''Until recently, small wind generators haven't been that good,'' he adds. ''They've been in design infancy. But as the manufacturers learned more and more about blade design, they got a few bugs worked out.''

Because prevailing winds varied greatly on his property, Mr. Brower enlisted a wind prospector to find the best location for his tower.

''You have to get above 60 feet,'' he says. ''There's a layer of turbulence that covers the earth up to that height. The higher you go, the better. December , January, February, and March are the biggest months. Then in the summer you get a nice sou'wester.''

The local zoning board readily granted both men the variance required for structures more than 35 feet tall.

''The only problem is, if it falls, you need room,'' says Mr. Brower. But, he adds reassuringly: ''If the blades come off, they flutter.

''I checked around with the neighbors. A number of them are old-timers who said: 'We used to have a lot of windmills in Tiverton. It's about time there were some more.' ''

After a year and a half of personal research and 31/2 days of excavating, pouring a concrete foundation, and assembling the three-legged, galvanized tower , all else paled - even his daughter's engagement - when Bill Platte's three laminated-spruce blades, each 25 feet in diameter, were hoisted up by crane.

''I was out there helping them,'' he admits unabashedly. ''I call it my Oldsmobile in the sky. If you've looked at my car, it works just fine, but if I ever had to replace it, it would cost $13,000.''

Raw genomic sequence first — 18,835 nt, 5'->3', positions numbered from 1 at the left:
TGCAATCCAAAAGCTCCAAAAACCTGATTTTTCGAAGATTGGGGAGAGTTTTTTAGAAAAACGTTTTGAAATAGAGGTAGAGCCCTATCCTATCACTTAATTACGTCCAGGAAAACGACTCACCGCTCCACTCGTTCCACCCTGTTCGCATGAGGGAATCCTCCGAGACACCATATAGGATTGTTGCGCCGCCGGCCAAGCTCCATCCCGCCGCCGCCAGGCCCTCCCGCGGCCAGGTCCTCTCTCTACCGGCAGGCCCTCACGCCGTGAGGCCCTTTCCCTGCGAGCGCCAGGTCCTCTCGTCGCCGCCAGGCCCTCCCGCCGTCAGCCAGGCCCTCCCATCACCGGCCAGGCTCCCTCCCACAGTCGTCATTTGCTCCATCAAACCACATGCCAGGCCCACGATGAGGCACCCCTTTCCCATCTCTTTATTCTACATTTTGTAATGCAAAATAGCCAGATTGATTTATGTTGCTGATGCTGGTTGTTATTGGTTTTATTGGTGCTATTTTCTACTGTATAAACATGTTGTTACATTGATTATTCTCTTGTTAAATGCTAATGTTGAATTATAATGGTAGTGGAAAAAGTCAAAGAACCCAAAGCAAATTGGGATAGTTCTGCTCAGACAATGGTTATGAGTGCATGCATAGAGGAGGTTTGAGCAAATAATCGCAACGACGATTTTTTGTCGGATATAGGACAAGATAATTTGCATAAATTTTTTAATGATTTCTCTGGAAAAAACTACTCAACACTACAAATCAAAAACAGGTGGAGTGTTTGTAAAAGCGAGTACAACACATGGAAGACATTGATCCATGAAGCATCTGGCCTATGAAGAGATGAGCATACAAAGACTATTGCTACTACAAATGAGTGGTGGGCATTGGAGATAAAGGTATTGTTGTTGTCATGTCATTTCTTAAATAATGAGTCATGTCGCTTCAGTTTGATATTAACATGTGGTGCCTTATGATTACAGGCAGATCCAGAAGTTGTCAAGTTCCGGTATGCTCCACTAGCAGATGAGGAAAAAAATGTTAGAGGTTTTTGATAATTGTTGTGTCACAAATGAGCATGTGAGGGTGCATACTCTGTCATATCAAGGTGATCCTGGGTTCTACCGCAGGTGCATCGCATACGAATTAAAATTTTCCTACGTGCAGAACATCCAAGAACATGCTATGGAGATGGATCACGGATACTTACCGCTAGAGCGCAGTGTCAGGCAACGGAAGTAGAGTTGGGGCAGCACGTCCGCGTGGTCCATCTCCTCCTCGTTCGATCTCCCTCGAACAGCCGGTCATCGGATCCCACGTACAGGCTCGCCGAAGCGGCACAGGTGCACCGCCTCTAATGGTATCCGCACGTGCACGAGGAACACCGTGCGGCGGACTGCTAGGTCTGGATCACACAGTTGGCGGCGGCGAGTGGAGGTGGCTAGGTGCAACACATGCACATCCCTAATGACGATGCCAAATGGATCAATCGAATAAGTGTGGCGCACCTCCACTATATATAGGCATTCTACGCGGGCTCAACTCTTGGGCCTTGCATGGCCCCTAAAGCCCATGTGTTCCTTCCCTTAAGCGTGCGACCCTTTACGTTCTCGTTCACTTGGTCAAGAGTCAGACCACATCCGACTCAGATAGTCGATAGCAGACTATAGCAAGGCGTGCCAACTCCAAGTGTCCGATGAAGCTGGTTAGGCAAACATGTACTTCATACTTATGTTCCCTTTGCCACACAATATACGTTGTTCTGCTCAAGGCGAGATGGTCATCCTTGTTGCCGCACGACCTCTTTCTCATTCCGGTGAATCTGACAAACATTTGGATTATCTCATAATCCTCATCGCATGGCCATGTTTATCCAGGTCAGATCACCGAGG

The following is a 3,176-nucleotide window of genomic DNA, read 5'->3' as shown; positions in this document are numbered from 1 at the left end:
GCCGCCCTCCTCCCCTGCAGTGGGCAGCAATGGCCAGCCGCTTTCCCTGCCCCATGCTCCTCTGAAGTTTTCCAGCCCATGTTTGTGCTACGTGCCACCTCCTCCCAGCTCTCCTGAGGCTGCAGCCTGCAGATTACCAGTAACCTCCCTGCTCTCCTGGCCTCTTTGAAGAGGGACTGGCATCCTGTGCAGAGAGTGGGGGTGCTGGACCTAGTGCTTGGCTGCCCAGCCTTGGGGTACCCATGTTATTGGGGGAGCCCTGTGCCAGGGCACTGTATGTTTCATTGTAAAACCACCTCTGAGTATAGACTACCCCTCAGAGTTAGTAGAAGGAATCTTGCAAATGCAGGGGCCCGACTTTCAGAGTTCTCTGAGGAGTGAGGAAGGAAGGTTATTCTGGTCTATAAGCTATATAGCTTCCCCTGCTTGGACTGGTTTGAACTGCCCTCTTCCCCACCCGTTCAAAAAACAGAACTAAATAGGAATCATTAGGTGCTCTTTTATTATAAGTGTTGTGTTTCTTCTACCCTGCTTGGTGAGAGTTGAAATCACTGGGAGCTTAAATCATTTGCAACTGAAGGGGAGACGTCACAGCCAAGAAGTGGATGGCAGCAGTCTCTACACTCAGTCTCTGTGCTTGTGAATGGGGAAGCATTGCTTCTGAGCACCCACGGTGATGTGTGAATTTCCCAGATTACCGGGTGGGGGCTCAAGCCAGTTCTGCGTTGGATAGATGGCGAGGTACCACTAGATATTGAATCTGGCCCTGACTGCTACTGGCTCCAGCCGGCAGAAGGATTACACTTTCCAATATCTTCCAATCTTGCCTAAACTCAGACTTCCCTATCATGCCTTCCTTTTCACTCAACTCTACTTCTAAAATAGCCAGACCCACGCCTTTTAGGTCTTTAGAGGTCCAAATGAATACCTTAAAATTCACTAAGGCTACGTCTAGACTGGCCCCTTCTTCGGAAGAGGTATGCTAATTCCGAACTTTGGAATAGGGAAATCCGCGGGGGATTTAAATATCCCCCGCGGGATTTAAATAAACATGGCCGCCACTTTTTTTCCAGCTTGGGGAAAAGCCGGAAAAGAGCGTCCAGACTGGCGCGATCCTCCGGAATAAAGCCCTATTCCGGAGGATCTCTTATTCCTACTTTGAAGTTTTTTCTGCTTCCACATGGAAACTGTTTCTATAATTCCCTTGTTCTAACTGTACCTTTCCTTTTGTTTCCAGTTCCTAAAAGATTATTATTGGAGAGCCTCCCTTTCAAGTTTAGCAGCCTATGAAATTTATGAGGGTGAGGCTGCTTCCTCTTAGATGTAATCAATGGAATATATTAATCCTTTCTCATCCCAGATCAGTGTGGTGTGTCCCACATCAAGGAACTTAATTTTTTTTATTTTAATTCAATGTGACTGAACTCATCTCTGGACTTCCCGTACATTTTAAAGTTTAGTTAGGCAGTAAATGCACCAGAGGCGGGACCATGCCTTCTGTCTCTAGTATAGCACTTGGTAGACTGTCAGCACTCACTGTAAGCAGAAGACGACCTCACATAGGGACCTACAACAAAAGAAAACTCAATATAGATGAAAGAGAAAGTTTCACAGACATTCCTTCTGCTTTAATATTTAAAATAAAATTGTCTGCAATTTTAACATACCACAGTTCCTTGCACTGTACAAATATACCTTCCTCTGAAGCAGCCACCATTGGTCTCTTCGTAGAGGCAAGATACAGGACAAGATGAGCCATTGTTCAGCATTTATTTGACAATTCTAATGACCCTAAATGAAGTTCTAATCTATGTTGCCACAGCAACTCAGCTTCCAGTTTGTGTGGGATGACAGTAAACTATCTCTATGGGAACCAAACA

Lately more than individual citizens are expressing interest in ''wind fuel.'' In conjunction with the Universities of Massachusetts and Rhode Island, the Narragansett New England Power Company has arranged to outfit 10 neighborhood windmills (including the Plattes' and Browers') with anemometers, watt meters, and pulse recorders to feed into a computer several years of site-data information.

''It's very cantankerous,'' Mr. Platte asserts. ''It won't start when you're watching; it's shy. In this day and age, many people can afford windmills, but they haven't looked into them.''

He calculates that his own windmill should pay for itself in seven years, thanks to a hefty 40 percent government tax credit.

''While they're expensive,'' he says, ''they're affordable.''

Mr. Brower, gazing contentedly at his awesome machine, also points out the virtues of solar panels.

''I always wanted to be self-sufficient. The quicker people do it, the less it'll cost them.

''These things may take three to four years, or maybe even 10, to pay off, but so what?'' he asks. ''So does a mortgage. You've got to spend a little to get it back.''

Leon Brower advocates that anyone interested in windmills consult with other owners before choosing a brand. But he says he did not follow that advice; windmills were rarities then.

People should encounter less difficulty now, he says, as more and more Americans consider capturing the wind.